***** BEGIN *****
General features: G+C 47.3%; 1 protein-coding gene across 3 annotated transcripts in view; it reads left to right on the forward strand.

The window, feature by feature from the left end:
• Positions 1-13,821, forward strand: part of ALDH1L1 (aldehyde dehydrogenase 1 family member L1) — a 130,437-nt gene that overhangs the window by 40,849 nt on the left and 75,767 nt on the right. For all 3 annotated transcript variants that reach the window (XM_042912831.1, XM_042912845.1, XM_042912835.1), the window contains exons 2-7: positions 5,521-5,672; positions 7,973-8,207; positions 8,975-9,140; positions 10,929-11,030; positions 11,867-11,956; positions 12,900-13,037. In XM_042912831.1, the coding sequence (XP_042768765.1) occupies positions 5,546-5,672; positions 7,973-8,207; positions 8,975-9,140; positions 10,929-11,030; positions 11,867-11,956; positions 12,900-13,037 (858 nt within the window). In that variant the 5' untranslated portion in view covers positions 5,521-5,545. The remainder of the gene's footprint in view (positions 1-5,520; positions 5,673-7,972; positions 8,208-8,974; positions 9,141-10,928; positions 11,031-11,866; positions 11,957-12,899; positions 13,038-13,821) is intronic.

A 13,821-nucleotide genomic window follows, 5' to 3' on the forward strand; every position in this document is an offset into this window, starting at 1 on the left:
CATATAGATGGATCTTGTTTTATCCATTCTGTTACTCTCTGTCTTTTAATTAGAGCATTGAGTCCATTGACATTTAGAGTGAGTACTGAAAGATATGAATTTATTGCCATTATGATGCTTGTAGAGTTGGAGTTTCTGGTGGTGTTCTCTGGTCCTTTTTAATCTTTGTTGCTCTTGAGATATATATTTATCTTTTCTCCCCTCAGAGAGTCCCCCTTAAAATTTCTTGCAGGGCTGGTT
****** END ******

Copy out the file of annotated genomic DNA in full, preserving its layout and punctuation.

General features: G+C 47.3%; 1 protein-coding gene across 3 annotated transcripts in view; it reads left to right on the forward strand.

The window, feature by feature from the left end:
• Positions 1-13,821, forward strand: part of ALDH1L1 (aldehyde dehydrogenase 1 family member L1) — a 130,437-nt gene that overhangs the window by 40,849 nt on the left and 75,767 nt on the right. For all 3 annotated transcript variants that reach the window (XM_042912831.1, XM_042912845.1, XM_042912835.1), the window contains exons 2-7: positions 5,521-5,672; positions 7,973-8,207; positions 8,975-9,140; positions 10,929-11,030; positions 11,867-11,956; positions 12,900-13,037. In XM_042912831.1, the coding sequence (XP_042768765.1) occupies positions 5,546-5,672; positions 7,973-8,207; positions 8,975-9,140; positions 10,929-11,030; positions 11,867-11,956; positions 12,900-13,037 (858 nt within the window). In that variant the 5' untranslated portion in view covers positions 5,521-5,545. The remainder of the gene's footprint in view (positions 1-5,520; positions 5,673-7,972; positions 8,208-8,974; positions 9,141-10,928; positions 11,031-11,866; positions 11,957-12,899; positions 13,038-13,821) is intronic.

A 13,821-nucleotide genomic window follows, 5' to 3' on the forward strand; every position in this document is an offset into this window, starting at 1 on the left:
CATATAGATGGATCTTGTTTTATCCATTCTGTTACTCTCTGTCTTTTAATTAGAGCATTGAGTCCATTGACATTTAGAGTGAGTACTGAAAGATATGAATTTATTGCCATTATGATGCTTGTAGAGTTGGAGTTTCTGGTGGTGTTCTCTGGTCCTTTTTAATCTTTGTTGCTCTTGAGATATATATTTATCTTTTCTCCCCTCAGAGAGTCCCCCTTAAAATTTCTTGCAGGGCTGGTT